Peace and Culture
Written by Jannica Cuaresma
Most people peek out the window the first time they fly in a plane. They marvel while the earth shrinks, the ocean expands, the sky changes its face, and they reposition in the macrocosm that is the world. I didn’t. In September of 1997, while my family and I soared across time zones from the little town of Marikina (today Marikina City), I kept my eyes closed, trying to keep ten years of Filipino in me from spilling out and dissipating into the frigid air-conditioning. I wanted to tattoo certain memories into my mind and senses: the wooden stairs, naked of varnish and railings, from where I watched my mother wash the dishes, poised to wipe her forehead with a towel in my hand; the unfurnished second story where my mother taught me to play the ukulele; the alphabet stickers I placed on my piano so I wouldn’t have to learn to read notes; the marriage between my mother’s voice and her steel-string guitar; the shapes my younger brother and I made with the light of a single candle flickering in the brownout (blackout); the creak of the house gate mildly suffering from rusty acne when my dad comes home after months of working abroad on a ship; the pungent smell of suka (vinegar) and salty tuyo (dried fish) tickling my sinuses on its way to tease my taste buds; the resonant calls of vendors walking from town to town, carrying on their shoulders a long wooden stick from which large canisters of taho (soft tofu with sweetened glaze and tapioca pearls) hang; the “secret” spots where my friends and I caught dragonflies; the pleasure of saving enough coins to buy half a soft drink (soda) at the neighborhood sari-sari (mixed) store and sucking it from the bottom of the clear plastic bag it was poured into; and the porcelain beauty of leche flan (custard) that my mother and I would make to give to the neighbors on Christmas Day.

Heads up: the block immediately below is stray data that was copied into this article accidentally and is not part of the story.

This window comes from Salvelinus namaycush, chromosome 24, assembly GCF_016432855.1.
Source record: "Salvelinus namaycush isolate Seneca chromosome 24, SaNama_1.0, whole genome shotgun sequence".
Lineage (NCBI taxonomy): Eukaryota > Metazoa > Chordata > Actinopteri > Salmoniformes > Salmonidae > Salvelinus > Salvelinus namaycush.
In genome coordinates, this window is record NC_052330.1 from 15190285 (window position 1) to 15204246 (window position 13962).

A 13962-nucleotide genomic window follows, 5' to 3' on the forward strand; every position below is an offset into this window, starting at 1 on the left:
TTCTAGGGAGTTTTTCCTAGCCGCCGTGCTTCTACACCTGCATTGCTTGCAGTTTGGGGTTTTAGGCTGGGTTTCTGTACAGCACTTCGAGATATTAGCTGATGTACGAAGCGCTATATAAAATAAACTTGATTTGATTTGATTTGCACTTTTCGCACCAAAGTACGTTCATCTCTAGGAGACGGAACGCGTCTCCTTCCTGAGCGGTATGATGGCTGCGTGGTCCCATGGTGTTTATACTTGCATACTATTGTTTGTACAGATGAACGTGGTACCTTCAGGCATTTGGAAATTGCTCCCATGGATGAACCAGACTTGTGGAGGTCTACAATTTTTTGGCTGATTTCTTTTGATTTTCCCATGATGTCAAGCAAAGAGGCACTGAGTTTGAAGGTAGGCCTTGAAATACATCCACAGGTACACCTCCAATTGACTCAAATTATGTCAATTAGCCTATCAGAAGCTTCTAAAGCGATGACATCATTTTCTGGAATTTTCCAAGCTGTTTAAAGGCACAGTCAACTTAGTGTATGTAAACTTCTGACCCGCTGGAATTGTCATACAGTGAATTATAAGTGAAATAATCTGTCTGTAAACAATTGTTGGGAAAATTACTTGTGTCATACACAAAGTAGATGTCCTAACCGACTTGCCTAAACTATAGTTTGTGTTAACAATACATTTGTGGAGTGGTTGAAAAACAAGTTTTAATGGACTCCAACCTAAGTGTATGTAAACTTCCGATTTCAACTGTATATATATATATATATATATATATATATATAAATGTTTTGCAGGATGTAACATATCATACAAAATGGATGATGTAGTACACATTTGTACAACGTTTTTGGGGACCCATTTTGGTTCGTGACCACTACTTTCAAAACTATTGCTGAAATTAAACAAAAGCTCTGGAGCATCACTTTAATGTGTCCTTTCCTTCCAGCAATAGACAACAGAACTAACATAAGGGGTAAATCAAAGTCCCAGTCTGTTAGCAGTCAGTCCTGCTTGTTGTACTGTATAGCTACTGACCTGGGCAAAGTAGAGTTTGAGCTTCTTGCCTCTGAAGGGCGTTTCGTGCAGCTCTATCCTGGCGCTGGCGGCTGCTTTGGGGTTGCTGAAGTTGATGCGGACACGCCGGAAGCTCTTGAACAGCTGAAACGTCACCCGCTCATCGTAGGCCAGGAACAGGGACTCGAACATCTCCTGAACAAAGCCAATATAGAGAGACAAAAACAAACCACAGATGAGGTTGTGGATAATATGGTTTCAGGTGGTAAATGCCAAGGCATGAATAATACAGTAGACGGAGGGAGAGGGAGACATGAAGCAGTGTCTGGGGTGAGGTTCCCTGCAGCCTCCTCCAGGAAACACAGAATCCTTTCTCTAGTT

Eventually, the plane landed on a city called Honolulu, and I had to open my eyes. Once I did, my life became like a cassette tape put on fast-forward while the play button was still on – scratchy and hard to understand. My uncle picked us up and when we arrived at his house in a town called Kalihi, one of my cousins asked if I liked driving through downtown. I gawked at him, wondering what in the world a down town was. That evening, I learned that doors and windows weren’t protected by intricate metal bars like they were back home, but by thin screens that camouflaged in the darkness. I learned this quickly because I walked out to my uncle’s lanai (balcony) and bulldozed his screen door along with my dignity. That night, my family and I settled in a room. My mother and father laid on a bed, my brother on a sheet on the floor. I was lying next to my brother with my eyes open, hoping for a temporary amnesia so that I wouldn’t long for what was gone and I could more easily bear with what the future held.
In the years to come, my family and I focused on improving the quality of our lives by working interdependently. My mother worked multiple part-time jobs, attended Certified Nursing Assistant classes, and then became a full-time CNA in pursuit of career happiness and reliable health insurance for all of us. My father became an electrician on a boat, which was a job that took him out of country for four months twice a year, and which was a job that eventually helped us move into an apartment of our own. To reciprocate, my brother and I worked hard at school. We were always advised to be the kind of children that our parents could maipagmalaki (be proud of), and so we persevered through the ELL program, for which we were pulled out of our regular classes a few times a week to associate certain combinations of letters in writing with picture flash cards and sounds coming out of the ELL teacher’s lips. Within months, my brother and I became conversational in English.
Breaking the language barrier gave me a sense of comfort. Finally understanding people’s speech, I imagine, is like putting on the perfect prescription glasses. Unfortunately, it also exposed my brother and me to unpleasant circumstances. The neighborhood kids’ taunts, previously incomprehensible and easy to ignore, were clear and hurtful. All throughout middle school and for a little bit during high school, I spent every day after school cooking rice and ulam (dishes), dropping pots and pans when I hear a strained “Nikka!” from beyond, bolting out the door, and chasing away boys that threw ice, soda, names, and threats at my younger brother. Terrified that our parents would deem us shameful to the family, my brother and I never ever retaliated. “Huwag ninyong patulan,” my father would say, which meant don’t fight back and sink to that level. So, we endured it every day with our tongues tucked deep inside our sealed mouths until those boys finally grew out of their foul nature.